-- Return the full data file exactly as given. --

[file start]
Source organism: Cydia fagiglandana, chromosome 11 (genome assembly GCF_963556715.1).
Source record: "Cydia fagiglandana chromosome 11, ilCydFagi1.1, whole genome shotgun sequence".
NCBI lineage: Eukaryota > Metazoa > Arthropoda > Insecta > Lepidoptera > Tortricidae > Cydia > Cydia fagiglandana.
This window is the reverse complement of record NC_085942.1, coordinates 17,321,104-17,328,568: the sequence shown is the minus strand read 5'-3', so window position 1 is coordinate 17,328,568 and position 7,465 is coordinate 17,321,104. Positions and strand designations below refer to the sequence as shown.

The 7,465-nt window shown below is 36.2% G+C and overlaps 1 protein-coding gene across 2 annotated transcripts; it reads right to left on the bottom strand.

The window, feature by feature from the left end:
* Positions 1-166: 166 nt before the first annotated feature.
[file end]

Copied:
Source organism: Cydia fagiglandana, chromosome 11 (genome assembly GCF_963556715.1).
Source record: "Cydia fagiglandana chromosome 11, ilCydFagi1.1, whole genome shotgun sequence".
NCBI lineage: Eukaryota > Metazoa > Arthropoda > Insecta > Lepidoptera > Tortricidae > Cydia > Cydia fagiglandana.
This window is the reverse complement of record NC_085942.1, coordinates 17,321,104-17,328,568: the sequence shown is the minus strand read 5'-3', so window position 1 is coordinate 17,328,568 and position 7,465 is coordinate 17,321,104. Positions and strand designations below refer to the sequence as shown.

The 7,465-nt window shown below is 36.2% G+C and overlaps 1 protein-coding gene across 2 annotated transcripts; it reads right to left on the bottom strand.

The window, feature by feature from the left end:
* Positions 1-166: 166 nt before the first annotated feature.